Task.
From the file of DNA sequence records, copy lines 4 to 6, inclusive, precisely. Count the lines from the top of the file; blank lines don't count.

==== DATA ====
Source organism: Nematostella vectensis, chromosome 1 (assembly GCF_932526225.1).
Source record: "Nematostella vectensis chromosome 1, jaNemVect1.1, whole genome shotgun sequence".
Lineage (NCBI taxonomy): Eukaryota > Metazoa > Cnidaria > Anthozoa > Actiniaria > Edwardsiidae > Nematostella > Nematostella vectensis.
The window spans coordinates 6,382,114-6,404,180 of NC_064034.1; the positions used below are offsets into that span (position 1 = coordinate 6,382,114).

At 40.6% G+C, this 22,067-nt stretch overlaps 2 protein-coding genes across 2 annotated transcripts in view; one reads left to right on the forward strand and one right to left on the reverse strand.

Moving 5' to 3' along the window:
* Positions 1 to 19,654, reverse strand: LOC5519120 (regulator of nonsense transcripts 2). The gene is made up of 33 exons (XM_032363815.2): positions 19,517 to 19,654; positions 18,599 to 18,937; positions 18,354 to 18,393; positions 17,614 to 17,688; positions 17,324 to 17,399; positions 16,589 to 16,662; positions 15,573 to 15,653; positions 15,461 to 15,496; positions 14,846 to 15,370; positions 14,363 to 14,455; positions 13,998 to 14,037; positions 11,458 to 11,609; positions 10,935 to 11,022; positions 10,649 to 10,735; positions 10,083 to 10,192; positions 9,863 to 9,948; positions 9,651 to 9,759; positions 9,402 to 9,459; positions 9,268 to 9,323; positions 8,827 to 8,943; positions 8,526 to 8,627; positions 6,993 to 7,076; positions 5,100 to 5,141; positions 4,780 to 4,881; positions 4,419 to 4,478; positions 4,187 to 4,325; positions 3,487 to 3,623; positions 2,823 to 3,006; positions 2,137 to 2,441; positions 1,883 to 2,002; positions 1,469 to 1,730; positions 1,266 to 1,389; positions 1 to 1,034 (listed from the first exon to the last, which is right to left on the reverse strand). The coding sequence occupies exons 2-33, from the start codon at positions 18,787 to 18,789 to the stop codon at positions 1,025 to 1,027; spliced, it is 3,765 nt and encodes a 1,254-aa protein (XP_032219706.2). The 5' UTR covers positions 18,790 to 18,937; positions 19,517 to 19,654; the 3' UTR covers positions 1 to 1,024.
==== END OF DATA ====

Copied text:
The window spans coordinates 6,382,114-6,404,180 of NC_064034.1; the positions used below are offsets into that span (position 1 = coordinate 6,382,114).

At 40.6% G+C, this 22,067-nt stretch overlaps 2 protein-coding genes across 2 annotated transcripts in view; one reads left to right on the forward strand and one right to left on the reverse strand.

Moving 5' to 3' along the window: